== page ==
Should you entertain an offer conditional on the sale of another property?

May 9, 2019

If you are a seller, the answer is definitely NO. If you are a buyer the answer is also NO. Let me explain.

From the seller’s perspective, accepting a conditional offer, which is subject to the sale of the purchaser’s property, is not a favorable decision for the simple reason it becomes an encumbrance to the sale of your home. By that I mean, once you accept a conditional offer, you owe this first buyer not only the courtesy, but the obligation to give one or two or even three days notice (as per the contact) to remove the condition of the sale of their property and proceed with the purchase of yours. If the first purchaser elects not to do so, the offer becomes null and void and you can pursue with the second offer.

With this obligation to notify the first purchaser of a second acceptable offer, you rick to discourage other serious potential purchasers to offer on your property. A qualified and eager buyer may not have the time or want to be delayed by that obligation to give notice to the first buyer. Therefore, you may unfortunately loose out on a capable and willing buyer because of this encumbrance.

If you are a purchaser and require to sell a property before purchasing another one, you should proceed with the sale of that property prior to making an offer on another one. There are many reasons why. First, some sellers refuse to entertain any offers conditional on the sale of another property for the reasons stated above. Secondly, most sellers are not excited by a conditional offer since it is contingent of the sale of your property and they often feel the obligation of notification too complicated. Since the seller is not moved nor motivated by your offer, they are less likely to negotiate much on their price and entertain terms favorable to you and your family; you are more likely to pay more for the property.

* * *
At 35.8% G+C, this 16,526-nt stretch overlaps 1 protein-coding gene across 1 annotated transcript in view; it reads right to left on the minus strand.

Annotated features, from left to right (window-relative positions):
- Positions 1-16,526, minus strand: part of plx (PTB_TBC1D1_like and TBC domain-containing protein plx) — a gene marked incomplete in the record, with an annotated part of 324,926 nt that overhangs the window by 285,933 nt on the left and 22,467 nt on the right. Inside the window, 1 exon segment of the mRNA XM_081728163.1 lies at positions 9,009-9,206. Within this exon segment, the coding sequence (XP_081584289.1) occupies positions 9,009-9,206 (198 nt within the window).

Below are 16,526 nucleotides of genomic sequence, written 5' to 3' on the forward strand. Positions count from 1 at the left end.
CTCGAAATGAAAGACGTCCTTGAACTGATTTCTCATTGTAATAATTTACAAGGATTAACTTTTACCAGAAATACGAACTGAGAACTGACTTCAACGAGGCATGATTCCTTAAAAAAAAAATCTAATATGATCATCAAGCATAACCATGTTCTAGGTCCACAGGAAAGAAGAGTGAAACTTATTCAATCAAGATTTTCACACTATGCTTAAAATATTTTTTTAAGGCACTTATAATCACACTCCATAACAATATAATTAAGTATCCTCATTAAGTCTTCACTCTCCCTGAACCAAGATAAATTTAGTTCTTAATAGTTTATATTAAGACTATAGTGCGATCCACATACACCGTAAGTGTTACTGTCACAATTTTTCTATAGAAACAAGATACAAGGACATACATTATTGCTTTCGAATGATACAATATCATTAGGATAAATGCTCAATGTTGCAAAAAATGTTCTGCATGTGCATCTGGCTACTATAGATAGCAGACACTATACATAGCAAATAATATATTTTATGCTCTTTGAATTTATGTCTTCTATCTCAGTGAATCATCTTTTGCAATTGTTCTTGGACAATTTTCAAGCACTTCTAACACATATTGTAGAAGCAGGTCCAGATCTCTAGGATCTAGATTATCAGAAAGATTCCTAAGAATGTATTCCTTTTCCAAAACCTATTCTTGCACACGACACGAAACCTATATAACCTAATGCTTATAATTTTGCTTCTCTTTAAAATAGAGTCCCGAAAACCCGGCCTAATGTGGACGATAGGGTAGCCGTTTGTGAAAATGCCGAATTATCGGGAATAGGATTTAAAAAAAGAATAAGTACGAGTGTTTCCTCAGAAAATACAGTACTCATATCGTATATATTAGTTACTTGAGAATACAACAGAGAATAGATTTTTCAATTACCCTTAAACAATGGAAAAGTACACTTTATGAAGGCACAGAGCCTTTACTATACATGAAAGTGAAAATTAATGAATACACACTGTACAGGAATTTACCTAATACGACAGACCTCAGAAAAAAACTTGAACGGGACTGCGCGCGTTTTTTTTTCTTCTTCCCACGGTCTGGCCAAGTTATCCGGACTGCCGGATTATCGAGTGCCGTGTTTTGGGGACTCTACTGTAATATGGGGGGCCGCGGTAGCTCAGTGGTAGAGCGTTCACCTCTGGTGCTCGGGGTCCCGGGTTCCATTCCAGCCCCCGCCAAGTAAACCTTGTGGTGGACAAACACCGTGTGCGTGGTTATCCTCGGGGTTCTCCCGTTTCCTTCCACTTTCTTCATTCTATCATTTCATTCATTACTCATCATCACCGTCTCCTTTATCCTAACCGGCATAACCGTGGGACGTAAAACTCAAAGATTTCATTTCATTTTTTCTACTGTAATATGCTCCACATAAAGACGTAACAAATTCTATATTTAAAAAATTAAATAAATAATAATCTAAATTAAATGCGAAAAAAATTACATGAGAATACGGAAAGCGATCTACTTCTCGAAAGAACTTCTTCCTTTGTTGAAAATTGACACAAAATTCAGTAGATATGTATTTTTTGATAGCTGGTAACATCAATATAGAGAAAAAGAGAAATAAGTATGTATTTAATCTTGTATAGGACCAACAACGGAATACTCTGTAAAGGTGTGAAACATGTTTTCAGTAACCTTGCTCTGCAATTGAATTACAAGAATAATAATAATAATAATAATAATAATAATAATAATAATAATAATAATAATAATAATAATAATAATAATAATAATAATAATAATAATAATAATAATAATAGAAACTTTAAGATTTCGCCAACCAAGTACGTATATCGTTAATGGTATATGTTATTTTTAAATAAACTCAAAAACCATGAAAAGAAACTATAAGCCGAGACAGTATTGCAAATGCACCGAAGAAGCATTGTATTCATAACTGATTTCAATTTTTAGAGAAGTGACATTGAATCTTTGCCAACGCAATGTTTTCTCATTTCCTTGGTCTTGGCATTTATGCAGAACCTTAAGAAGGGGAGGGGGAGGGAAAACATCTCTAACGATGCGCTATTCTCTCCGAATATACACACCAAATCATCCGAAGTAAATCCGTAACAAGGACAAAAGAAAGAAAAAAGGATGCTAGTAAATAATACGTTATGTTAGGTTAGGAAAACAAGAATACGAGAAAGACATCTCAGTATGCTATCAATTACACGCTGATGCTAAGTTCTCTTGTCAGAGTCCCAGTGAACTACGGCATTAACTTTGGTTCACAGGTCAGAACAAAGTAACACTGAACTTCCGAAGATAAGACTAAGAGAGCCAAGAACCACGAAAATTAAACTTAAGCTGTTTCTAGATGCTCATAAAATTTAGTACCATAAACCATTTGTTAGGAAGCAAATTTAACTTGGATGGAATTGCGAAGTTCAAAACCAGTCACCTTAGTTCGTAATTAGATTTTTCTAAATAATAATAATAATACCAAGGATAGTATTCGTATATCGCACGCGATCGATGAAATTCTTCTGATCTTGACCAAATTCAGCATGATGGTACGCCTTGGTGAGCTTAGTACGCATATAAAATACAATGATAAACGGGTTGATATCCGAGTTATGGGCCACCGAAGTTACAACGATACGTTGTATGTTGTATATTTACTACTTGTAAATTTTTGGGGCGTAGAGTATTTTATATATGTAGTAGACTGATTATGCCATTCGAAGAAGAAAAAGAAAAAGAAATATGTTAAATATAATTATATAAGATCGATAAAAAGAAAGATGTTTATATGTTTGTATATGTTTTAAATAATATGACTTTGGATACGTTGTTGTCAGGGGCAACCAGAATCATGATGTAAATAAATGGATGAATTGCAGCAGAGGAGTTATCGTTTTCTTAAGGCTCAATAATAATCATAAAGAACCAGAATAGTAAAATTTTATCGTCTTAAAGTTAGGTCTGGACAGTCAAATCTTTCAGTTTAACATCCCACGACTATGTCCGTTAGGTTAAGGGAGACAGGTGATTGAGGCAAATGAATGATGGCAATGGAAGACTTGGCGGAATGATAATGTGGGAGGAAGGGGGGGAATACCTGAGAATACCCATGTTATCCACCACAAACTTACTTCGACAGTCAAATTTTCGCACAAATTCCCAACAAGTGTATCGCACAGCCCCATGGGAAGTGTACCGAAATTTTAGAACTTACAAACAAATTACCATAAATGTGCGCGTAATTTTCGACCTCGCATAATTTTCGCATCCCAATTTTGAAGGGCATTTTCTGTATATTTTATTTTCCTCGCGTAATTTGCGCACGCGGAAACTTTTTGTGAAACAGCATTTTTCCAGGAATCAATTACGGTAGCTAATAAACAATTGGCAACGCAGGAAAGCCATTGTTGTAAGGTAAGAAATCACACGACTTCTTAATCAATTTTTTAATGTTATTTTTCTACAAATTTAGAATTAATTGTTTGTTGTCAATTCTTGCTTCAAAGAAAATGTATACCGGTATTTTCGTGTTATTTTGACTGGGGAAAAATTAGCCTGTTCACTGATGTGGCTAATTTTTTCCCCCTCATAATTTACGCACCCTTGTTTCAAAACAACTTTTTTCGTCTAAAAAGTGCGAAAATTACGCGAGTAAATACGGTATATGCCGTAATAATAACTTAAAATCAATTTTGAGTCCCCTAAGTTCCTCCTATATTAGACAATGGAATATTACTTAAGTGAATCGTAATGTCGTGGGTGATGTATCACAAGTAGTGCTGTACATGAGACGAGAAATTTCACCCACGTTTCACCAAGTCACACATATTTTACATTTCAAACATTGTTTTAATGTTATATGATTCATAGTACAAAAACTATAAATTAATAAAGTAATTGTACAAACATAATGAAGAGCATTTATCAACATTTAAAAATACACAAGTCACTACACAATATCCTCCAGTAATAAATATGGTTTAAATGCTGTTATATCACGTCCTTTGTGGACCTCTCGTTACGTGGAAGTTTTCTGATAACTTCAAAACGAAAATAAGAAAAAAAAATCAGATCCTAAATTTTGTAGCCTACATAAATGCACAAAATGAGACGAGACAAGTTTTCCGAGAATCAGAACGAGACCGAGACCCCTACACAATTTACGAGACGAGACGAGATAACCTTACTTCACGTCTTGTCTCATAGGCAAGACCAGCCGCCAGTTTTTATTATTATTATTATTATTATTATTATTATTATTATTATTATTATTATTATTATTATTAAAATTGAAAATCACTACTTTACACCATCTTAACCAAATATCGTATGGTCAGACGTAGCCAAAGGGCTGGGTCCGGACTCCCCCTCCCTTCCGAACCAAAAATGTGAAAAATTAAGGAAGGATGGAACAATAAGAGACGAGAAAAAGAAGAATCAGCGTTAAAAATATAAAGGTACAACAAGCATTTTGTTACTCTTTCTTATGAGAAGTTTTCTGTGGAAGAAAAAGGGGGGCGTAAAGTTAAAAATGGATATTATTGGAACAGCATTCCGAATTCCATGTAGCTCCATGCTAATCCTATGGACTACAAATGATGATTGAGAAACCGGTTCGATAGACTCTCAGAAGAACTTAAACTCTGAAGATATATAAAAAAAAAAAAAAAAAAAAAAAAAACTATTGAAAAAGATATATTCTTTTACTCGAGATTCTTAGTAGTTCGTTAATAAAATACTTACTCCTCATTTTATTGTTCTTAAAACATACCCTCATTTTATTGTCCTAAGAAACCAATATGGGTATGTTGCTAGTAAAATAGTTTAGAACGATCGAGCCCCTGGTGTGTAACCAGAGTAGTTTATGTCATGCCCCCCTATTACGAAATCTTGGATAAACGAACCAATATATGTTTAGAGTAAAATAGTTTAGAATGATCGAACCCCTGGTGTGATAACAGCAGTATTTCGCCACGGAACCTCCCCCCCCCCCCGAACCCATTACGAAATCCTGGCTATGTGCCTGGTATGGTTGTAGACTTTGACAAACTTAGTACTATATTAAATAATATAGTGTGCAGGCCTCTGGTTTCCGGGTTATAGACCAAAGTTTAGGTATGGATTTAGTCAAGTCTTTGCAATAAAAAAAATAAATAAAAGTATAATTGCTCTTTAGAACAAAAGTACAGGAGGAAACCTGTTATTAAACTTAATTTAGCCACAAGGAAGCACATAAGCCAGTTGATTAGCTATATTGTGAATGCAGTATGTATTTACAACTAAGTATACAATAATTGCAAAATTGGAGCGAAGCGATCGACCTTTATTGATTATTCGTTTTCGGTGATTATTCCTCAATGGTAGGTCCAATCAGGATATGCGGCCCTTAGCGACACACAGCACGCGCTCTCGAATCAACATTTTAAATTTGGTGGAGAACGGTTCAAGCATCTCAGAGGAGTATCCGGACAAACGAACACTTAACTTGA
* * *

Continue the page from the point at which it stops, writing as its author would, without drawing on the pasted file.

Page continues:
The sad reality, with conditional offers from the perspective of a purchaser, is that you will fall in love with a property and may not be able to conclude the sale and you will probably be heartbroken. It is often the case that purchasers are afraid that they will become homeless in the event they sell their home sell before they can secure another one. This fear needs to be addressed head on with your agent and together you agree on a strategy. An easy solution is, when you receive an offer on your property, insert a condition that you require a reasonable number of days to secure another suitable property, failing which you will not proceed with the sale of your house. This way you are protected and will not become homeless! It is highly unlikely that you will not find the right property since your buyer agent should keep you informed on the market.

Happy buying and selling.

Contact me if you have questions.

Andre Malenfant